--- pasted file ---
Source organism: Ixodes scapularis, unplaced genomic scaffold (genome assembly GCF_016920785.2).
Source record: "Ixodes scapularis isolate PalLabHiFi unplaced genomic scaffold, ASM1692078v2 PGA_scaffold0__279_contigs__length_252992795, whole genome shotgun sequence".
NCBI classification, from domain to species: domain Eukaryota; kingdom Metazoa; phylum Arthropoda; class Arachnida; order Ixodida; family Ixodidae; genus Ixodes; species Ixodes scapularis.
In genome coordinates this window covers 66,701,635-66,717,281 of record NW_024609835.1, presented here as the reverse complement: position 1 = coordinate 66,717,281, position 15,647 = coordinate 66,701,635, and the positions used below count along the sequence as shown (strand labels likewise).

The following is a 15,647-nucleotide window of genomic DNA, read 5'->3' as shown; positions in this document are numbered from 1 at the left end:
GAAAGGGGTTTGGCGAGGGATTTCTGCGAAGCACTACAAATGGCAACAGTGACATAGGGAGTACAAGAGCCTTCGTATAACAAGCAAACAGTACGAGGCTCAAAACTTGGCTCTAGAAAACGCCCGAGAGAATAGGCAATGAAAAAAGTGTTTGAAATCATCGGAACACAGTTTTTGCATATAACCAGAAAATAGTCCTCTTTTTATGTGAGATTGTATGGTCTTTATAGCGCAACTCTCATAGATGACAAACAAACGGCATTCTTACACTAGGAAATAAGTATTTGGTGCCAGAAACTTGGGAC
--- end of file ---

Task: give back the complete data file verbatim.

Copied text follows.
Source organism: Ixodes scapularis, unplaced genomic scaffold (genome assembly GCF_016920785.2).
Source record: "Ixodes scapularis isolate PalLabHiFi unplaced genomic scaffold, ASM1692078v2 PGA_scaffold0__279_contigs__length_252992795, whole genome shotgun sequence".
NCBI classification, from domain to species: domain Eukaryota; kingdom Metazoa; phylum Arthropoda; class Arachnida; order Ixodida; family Ixodidae; genus Ixodes; species Ixodes scapularis.
In genome coordinates this window covers 66,701,635-66,717,281 of record NW_024609835.1, presented here as the reverse complement: position 1 = coordinate 66,717,281, position 15,647 = coordinate 66,701,635, and the positions used below count along the sequence as shown (strand labels likewise).

The following is a 15,647-nucleotide window of genomic DNA, read 5'->3' as shown; positions in this document are numbered from 1 at the left end:
GAAAGGGGTTTGGCGAGGGATTTCTGCGAAGCACTACAAATGGCAACAGTGACATAGGGAGTACAAGAGCCTTCGTATAACAAGCAAACAGTACGAGGCTCAAAACTTGGCTCTAGAAAACGCCCGAGAGAATAGGCAATGAAAAAAGTGTTTGAAATCATCGGAACACAGTTTTTGCATATAACCAGAAAATAGTCCTCTTTTTATGTGAGATTGTATGGTCTTTATAGCGCAACTCTCATAGATGACAAACAAACGGCATTCTTACACTAGGAAATAAGTATTTGGTGCCAGAAACTTGGGAC